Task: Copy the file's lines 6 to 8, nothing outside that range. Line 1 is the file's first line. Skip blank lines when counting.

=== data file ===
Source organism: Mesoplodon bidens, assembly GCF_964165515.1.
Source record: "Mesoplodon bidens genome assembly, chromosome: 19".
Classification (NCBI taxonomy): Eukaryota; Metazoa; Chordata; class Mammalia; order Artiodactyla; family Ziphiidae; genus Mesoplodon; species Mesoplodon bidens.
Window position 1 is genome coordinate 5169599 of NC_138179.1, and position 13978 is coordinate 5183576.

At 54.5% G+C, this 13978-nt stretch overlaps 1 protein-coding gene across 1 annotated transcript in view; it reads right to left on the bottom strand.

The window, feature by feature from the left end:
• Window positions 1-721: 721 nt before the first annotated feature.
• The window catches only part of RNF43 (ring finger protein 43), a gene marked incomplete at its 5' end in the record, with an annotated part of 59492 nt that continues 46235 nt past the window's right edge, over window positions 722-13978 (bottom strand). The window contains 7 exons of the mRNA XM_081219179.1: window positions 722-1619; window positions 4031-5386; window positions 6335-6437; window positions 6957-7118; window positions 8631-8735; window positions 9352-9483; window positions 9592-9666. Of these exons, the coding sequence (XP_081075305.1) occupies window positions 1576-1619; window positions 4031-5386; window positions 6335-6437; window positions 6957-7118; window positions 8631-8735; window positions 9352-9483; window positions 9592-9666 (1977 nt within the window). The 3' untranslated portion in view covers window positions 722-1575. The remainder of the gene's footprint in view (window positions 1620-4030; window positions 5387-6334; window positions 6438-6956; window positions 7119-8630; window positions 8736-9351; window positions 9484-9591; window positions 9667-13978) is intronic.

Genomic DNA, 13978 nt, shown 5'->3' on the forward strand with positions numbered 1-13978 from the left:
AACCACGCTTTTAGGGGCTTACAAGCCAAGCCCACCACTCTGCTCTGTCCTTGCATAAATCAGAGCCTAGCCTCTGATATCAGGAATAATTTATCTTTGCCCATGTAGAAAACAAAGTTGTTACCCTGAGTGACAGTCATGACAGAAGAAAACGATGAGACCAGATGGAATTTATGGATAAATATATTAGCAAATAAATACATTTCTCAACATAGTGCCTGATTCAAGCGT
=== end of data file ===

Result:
The window, feature by feature from the left end:
• Window positions 1-721: 721 nt before the first annotated feature.
• The window catches only part of RNF43 (ring finger protein 43), a gene marked incomplete at its 5' end in the record, with an annotated part of 59492 nt that continues 46235 nt past the window's right edge, over window positions 722-13978 (bottom strand). The window contains 7 exons of the mRNA XM_081219179.1: window positions 722-1619; window positions 4031-5386; window positions 6335-6437; window positions 6957-7118; window positions 8631-8735; window positions 9352-9483; window positions 9592-9666. Of these exons, the coding sequence (XP_081075305.1) occupies window positions 1576-1619; window positions 4031-5386; window positions 6335-6437; window positions 6957-7118; window positions 8631-8735; window positions 9352-9483; window positions 9592-9666 (1977 nt within the window). The 3' untranslated portion in view covers window positions 722-1575. The remainder of the gene's footprint in view (window positions 1620-4030; window positions 5387-6334; window positions 6438-6956; window positions 7119-8630; window positions 8736-9351; window positions 9484-9591; window positions 9667-13978) is intronic.